Neil ShewanNeil Shewan is the Managing Director of Adelphi Digital’s Melbourne office. Adelphi has won over 80 industry awards in the area of digital business consultancy. Neil is head of user experience globally, working with a broad range of clients to innovate their business. Neil’s twenty years of background in customer and user experience, along with service design thinking – allows him to bring design, technology and business strategy together to create future ready businesses. Current and past clients include Sladen Legal, Victorian Government (Including the Victorian Department of Justice and Regulation), BHP Billiton, General Motors Holden and the Melbourne Cricket Ground. Neil works closely with businesses to identify and implement innovations that will not only help them survive the change around them – but more importantly provide true competitive advantage so they can thrive.




Sailing the 4C's to Innovation: Communication, collaboration, critical thinking & creativity

Tuesday, July 25, 2017

Cost Cover advert

By John Ahern, CEO, InfoTrack

As principal partner of the 2017 ALPMA Summit, InfoTrack is proud to be supporting firms to drive innovation in the transforming legal landscape. This year, we’re working with ALPMA to gather insights from the industry on how firms are applying the four key 21st century learning skills: communication, collaboration, creativity and critical thinking. If you haven’t had a chance to complete our survey yet, please participate now.

As a technology company, innovation is central to our culture and processes so we're always thinking of how we can use the 4C's to adapt and evolve. Here are some of the things we focus on that can easily translate to your firm.

Communication


1. Be transparent about your firm’s strategy

When you’re clear about short and long term goals it promotes strategic alignment across your firm. Whether you work with yearly, quarterly or monthly strategies, make sure to start each new cycle with a meeting where you lay your strategy out for everyone in the firm and give the opportunity for discussion and questions. Working towards a common vision creates a cohesive and determined team. Track progress of your goals on any online collaboration platforms or even on your office wall to remind everyone of what you’re working toward.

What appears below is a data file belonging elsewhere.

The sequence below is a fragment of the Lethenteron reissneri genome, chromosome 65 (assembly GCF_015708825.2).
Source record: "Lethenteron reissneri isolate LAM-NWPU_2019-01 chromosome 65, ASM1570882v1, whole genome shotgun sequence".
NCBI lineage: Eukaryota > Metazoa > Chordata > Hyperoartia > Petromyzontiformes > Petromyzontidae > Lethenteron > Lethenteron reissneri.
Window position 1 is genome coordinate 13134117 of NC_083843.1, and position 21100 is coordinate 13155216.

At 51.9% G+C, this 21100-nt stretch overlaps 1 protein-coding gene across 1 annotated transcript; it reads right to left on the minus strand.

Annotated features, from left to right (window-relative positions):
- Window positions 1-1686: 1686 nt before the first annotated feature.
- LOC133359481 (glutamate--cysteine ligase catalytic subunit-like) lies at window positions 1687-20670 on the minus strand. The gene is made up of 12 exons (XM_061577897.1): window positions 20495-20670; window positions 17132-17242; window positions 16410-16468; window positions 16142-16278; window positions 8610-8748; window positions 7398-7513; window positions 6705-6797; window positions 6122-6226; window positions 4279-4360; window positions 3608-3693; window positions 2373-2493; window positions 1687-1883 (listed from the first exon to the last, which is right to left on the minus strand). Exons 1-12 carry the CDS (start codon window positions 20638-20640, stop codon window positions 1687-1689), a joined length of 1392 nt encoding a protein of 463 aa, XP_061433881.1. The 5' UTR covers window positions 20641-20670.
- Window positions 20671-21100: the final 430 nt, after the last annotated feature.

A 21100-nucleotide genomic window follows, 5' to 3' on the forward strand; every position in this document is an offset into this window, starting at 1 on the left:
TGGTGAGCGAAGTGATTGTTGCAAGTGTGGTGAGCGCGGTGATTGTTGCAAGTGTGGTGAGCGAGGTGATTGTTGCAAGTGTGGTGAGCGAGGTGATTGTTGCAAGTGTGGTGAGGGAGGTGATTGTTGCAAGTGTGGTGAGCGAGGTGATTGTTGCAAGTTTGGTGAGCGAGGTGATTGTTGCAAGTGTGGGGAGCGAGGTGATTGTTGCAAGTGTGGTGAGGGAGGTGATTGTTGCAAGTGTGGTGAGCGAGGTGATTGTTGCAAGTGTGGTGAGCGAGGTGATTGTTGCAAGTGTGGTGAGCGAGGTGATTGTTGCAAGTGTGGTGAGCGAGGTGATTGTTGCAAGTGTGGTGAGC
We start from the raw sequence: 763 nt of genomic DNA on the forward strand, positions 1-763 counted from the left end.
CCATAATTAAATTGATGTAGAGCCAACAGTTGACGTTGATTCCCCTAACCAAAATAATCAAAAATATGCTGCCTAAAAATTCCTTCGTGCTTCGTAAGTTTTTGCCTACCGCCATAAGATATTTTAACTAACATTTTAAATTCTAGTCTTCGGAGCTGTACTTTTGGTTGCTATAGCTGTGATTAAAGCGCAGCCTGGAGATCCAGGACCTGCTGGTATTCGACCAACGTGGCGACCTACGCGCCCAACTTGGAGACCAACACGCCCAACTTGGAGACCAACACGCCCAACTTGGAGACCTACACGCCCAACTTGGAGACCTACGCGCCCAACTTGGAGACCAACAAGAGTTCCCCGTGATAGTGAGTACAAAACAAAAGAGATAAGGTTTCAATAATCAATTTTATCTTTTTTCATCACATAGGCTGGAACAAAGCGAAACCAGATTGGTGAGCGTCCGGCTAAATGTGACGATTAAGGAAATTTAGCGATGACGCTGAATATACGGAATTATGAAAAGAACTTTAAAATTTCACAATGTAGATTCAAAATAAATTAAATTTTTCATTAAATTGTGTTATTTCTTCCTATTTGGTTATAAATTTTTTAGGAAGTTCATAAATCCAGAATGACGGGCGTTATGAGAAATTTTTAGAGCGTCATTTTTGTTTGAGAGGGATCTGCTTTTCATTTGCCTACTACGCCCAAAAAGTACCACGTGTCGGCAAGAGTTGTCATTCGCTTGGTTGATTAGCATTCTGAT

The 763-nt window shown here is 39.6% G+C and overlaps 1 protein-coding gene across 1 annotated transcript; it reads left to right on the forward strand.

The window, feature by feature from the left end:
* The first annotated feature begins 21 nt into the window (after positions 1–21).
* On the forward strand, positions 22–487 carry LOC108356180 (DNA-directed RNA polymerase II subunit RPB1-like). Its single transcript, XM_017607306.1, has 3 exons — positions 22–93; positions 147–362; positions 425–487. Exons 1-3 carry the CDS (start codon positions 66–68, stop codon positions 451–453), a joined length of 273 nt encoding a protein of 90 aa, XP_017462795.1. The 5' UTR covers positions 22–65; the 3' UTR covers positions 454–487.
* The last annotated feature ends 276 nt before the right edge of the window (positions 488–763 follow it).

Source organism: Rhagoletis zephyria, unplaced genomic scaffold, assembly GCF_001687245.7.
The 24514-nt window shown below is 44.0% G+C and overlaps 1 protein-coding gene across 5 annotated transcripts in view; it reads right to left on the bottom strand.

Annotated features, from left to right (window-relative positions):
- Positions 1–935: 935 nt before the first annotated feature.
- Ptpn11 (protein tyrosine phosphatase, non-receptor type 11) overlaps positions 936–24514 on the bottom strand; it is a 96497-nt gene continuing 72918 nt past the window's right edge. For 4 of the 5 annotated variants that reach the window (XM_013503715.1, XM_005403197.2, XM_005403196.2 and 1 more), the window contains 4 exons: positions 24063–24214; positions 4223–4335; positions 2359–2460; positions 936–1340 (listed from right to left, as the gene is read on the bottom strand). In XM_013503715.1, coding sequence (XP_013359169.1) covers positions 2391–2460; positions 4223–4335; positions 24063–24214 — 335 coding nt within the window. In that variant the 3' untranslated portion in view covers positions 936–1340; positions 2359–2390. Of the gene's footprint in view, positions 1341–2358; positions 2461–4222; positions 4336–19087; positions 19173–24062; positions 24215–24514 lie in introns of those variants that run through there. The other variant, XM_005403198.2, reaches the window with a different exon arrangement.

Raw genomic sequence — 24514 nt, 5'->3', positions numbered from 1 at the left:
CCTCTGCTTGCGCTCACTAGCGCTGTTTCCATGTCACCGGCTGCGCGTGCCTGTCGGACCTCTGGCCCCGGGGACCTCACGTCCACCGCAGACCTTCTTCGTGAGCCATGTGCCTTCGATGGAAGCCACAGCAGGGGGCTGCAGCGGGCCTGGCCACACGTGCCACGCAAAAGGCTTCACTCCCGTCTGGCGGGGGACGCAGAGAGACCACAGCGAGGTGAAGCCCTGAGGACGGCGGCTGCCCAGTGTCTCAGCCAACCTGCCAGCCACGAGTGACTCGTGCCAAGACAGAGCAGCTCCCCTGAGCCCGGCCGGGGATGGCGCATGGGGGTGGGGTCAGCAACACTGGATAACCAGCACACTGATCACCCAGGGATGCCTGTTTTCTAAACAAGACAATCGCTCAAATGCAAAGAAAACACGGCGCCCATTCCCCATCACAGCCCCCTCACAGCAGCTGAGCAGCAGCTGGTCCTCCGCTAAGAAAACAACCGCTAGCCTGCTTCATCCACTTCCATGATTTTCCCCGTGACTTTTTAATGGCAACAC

2. Learn how to adapt your communication style

Take the time to understand your colleagues and how to best communicate with them. Different working styles respond better to different types of communication. Often, the younger generation prefers constant updates and feedback because they’ve grown up with instant messaging and social media. Some people work better with detailed instructions whereas others just want to know the end-goal. Being aware of your colleagues’ communication styles and how they work best creates better working relationships and increase productivity.

Collaboration


1. Promote knowledge sharing

Don’t let people hold back knowledge out of fear of succession-planning themselves out of a job. Make sure your employees understand that the more they help each other, the further they’ll get as a team and individuals. The more you share, the more you learn; especially in a digital world where change is constant.

2. Encourage mentorship

This goes both ways; senior staff can help the younger generation by providing guidance and imparting knowledge. Junior staff can help introduce new ideas and new technology to the firm. Take advantage of the diversity that different mindsets and backgrounds bring to your firm by encouraging reciprocal mentoring.

Creativity


1. Set aside specific time for brainstorming

In today’s society, we’re all time-poor and that goes even further in the legal industry. You’ll never have time for blue-sky thinking if you don’t make a conscious effort to block it out in your calendar. It’s easy to get caught up in the daily grind and your never-ending to do lists, but you’ll never evolve if you’re stuck with your head in the books 24/7. Today’s market is more competitive than ever and you need to adapt in order to keep a competitive edge.

2. Have a dedicated innovation budget